As if butter and nutmeg were blended on stone, molded, then spread with lush, emerald green moss, this dish is worthy of a nosh.
David Spain’s Mellow Yellow dish came about by the proverbial, cart before the horse, philosophy.
Typically, David will let a piece of pottery move him to create moss landscapes as art in the shallow well of pottery or crevices of stone.
In creating of this piece, David was moved first by the moss. “I had a particularly beautiful colony of Polytrichum commune and Dicranum scoparium that were evenly mixed together,” says David.
Recognizing the rarity of these two mosses in such a large colony combined as one, David commissioned Marsha Owen Pottery to make this mellow, yellow pottery dish.
“As a moss cultivator, I am always looking for exceptional specimens and as this mixed colony developed, I knew I wanted to showcase the fusion of species and their exceptional size,” says David.
David carried the colony to Marsha’s studio where they made a cardboard template of the colony’s footprint. David says, “I asked Marsha to come up with a simple, elegant container to house this voluptuous mixture and I was not disappointed.”
Careful consideration was needed in making this pottery fit the moss colony. As pottery is fired, there is shrinkage. Allowing for this, Marsha and her husband Rick, carefully constructed the container, so once fired, the moss colony would fit exactly.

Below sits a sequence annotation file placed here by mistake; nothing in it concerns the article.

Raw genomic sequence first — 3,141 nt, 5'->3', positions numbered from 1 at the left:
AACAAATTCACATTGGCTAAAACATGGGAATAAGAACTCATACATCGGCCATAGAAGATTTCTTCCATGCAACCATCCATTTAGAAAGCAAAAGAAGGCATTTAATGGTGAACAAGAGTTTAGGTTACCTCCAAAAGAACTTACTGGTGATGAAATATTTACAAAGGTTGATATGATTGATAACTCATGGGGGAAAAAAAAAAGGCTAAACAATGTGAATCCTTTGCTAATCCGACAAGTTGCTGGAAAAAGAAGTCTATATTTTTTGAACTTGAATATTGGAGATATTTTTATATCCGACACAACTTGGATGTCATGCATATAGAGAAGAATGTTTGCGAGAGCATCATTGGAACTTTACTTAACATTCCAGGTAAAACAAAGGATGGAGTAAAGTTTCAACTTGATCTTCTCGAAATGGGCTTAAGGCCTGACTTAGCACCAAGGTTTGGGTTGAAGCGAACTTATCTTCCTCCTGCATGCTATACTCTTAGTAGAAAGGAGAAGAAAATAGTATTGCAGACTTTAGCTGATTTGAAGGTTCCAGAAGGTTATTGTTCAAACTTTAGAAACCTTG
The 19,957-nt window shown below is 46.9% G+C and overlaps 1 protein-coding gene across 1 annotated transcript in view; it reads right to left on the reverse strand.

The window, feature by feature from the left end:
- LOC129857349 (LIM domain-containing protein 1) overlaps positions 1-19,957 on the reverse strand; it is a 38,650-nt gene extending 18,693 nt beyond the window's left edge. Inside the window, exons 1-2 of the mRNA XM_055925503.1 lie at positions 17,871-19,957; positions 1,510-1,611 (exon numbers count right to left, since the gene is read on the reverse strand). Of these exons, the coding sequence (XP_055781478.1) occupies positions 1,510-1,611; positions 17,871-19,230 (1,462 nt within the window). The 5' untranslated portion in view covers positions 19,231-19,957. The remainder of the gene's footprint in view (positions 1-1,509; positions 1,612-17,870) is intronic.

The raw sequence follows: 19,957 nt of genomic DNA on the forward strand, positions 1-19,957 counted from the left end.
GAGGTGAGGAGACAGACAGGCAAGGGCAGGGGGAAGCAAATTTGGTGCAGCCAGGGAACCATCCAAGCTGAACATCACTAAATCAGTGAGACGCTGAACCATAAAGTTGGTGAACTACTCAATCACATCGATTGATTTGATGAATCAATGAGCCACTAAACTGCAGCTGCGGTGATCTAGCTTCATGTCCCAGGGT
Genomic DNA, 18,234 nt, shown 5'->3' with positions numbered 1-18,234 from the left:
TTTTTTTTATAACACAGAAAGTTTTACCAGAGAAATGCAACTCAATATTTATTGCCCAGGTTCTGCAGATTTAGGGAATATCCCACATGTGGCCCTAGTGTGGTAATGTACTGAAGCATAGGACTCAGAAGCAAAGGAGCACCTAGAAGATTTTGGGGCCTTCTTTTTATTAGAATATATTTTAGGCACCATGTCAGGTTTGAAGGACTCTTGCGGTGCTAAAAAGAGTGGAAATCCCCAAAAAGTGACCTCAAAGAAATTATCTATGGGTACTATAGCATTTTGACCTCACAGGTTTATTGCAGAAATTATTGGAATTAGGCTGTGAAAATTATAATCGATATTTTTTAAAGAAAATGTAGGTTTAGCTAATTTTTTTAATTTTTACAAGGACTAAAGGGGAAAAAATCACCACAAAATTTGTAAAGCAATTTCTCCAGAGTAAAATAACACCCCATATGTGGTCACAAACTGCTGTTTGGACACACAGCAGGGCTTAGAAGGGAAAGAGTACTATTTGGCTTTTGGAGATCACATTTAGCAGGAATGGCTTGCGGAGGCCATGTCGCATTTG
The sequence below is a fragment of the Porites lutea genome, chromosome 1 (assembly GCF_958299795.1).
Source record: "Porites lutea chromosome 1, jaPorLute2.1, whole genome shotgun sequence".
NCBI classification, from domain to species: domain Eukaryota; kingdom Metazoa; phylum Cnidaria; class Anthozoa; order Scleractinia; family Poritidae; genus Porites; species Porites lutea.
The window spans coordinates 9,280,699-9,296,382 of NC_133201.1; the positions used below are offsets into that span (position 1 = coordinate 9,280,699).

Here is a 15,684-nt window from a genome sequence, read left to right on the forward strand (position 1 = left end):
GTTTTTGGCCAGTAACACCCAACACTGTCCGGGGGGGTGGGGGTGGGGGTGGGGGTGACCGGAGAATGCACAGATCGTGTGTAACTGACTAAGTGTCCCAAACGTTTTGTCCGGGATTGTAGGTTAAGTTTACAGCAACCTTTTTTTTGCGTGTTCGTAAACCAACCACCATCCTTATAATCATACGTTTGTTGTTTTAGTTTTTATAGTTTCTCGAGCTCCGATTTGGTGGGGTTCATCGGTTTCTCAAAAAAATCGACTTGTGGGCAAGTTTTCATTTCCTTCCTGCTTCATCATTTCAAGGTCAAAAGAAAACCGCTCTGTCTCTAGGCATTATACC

At first glance, this moss dish may seem to be lacking the detail of a micro-landscape David is so well known for; however, to David, “This dish epitomized the simple beauty of a moss dish garden.”
As ever, photographer, Ken Gergle, masterfully photographed this dish garden, Mellow Yellow. Often, Ken leaves the scale of the art a mystery. When I learn of the scale of some of David’s pieces, I often equate it to adding the last wiggly-shaped piece to a 500 piece puzzle, as Country Dish revealed.
So while Mellow Yellow, may only be made of two mosses, Polytrichum commune and Dicranum scoparium, it measures 22 inches across or about the size of my mondo computer screen or that of my first born at birth. Indeed, this is impressive.
In the wild, a colony of this breadth takes about 20 plus years to develop. David was able to grow this colony in just four years using the optimal conditions at Moss and Stone Garden’s moss nursery.
Mellow Yellow is a permanent part of David Spain’s personal collection; “I am happy to report, for five months, the colony housed in Mellow Yellow, has a healthy formation of sporophytes, signifying it’s content in it’s uniquely crafted sanctuary.”
For many more months, and perhaps years to come, I hope to learn of Mellow Yellow’s continued contentment.